Project description:Clavibacter michiganensis subsp. michiganensis is an important Gram-positive phytopathogenic bacteria that causes bacterial wilt and canker in tomato. The genome of the type strain, NCPPB382, has been sequenced and annotated, however comparative genomics suggests that certain regions are under- or misannotated. In order to improve the genome annotation, we have undertaken a proteogenomic study of this important pathogen. Samples were grown in culture and the proteome of the pellet and supernatant were analyzed separately using shotgun HPLC-MS/MS. These proteomics datasets were analyzed and a number of missing gene were found and a number of existing gene calls were modified.
Project description:The aims of this study were to present modifications to the annotations of the genome of C. posadasii, one of two closely related species of Coccidioides, a dimorphic fungal pathogen that causes coccidioidomycosis, also called Valley Fever. Proteins present in lysates and filtrates of in vitro grown mycelia and parasitic phase spherules from C. posadasii strain Silveira were analyzed using a GeLC-MS/MS method.
Project description:The proteome of the anaerobic bacterium Dehalococcoides mccartyi strain CBDB1 from the phylum Chloroflexi was investigated. D. mccartyi strain CBDB1 is a model organism for organohalide respiration where halogenated organic compounds serve as terminal electron acceptors. A wide range of halogenated organic compounds have been shown to be dehalogenated by the strain CBDB1. Therefore, D. mccartyi strain CBDB1 is a promising candidate for bioremediation application. Proteomic analysis of cultures grown with hexachlorobenzene as only electron acceptor resulted in identification of 8,491 distinct peptides which represents 1,023 proteins. A coverage of 70% of the 1,458 annotated proteins for strain CBDB1 was achieved. In addition, a spectral library was created from the annotated spectra. By using proteogenomics, 18 previously not annotated peptides were identified which contribute to four proteins previously not annotated and corrections in length of eight protein coding sequences.
Project description:Clostridium difficile is a gram-positive, spore-forming enteric anaerobe which can infect humans and a wide variety of animal species. Recently, the incidence and severity of human C. difficile infection has markedly increased. In this study, we evaluated the genomic content of 73 C. difficile strains isolated from humans, horses, cattle, and pigs by comparative genomic hybridization with microarrays containing coding sequences from C. difficile strains 630 and QCD-32g58. The sequenced genome of C. difficile strain 630 was used as a reference to define a candidate core genome of C. difficile and to explore correlations between host origins and genetic diversity. Approximately 16% of the genes in strain 630 were highly conserved among all strains, representing the core complement of functional genes defining C. difficile. Absent or divergent genes in the tested strains were distributed across the entire C. difficile 630 genome and across all the predicted functional categories. Interestingly, certain genes were conserved among strains from a specific host species, but divergent in isolates with other host origins. This information provides insight into the genomic changes which might contribute to host adaptation. Due to a high degree of divergence among C. difficile strains, a core gene list from this study offers the first step toward the construction of diagnostic arrays for C. difficile. Overall design: Dye-swap experiments with genomic DNA of tested and reference strains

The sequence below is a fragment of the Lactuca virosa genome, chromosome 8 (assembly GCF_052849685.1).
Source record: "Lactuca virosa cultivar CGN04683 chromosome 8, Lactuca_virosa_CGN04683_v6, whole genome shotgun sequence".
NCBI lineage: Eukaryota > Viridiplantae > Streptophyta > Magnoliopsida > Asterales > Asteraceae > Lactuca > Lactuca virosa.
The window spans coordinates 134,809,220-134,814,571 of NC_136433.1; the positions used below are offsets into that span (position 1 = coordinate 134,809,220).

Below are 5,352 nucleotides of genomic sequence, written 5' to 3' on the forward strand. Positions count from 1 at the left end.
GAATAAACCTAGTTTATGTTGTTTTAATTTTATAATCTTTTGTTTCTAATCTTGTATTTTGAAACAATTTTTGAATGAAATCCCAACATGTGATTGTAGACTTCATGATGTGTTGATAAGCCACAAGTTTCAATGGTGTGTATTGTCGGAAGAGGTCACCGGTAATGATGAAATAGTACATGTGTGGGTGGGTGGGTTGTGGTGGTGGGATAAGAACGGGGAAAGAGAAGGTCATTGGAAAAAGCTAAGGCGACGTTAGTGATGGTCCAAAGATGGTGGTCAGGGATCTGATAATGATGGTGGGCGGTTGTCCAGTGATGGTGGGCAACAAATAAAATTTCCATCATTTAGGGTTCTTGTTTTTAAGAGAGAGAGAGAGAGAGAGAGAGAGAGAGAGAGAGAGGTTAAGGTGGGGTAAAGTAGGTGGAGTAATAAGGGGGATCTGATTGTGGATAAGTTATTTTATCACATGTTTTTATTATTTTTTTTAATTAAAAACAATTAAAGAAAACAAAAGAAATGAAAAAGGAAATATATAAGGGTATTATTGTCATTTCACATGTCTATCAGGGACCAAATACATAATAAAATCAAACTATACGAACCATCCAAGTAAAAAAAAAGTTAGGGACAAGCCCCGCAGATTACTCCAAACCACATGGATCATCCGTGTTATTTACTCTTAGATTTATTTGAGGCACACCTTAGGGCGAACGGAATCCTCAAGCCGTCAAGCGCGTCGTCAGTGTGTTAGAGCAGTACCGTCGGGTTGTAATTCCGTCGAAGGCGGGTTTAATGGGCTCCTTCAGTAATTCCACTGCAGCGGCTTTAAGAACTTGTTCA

Project description:The Bacillus cereus group consists of eight very closely related species and comprises both harmless and human pathogenic species. Yet, methods to rapidly and accurately distinguish these species are currently lacking as we demonstrate that classical matrix-assisted laser desorption ionization-time of flight (MALDI-TOF) biotyping did not achieve reliable identification of each type strain. We assigned type strain-specific diagnostic peptides to the B. cereus group based on comparisons of their proteome profiles. The number of diagnostic peptides varies remarkably in type strain-dependent manner. The state of the art of the reference database is crucial in the process of validating candidate diagnostic peptides and may lead to a noteworthy reduction of verified diagnostic peptides as putative diagnostic peptides might be found in other species as well.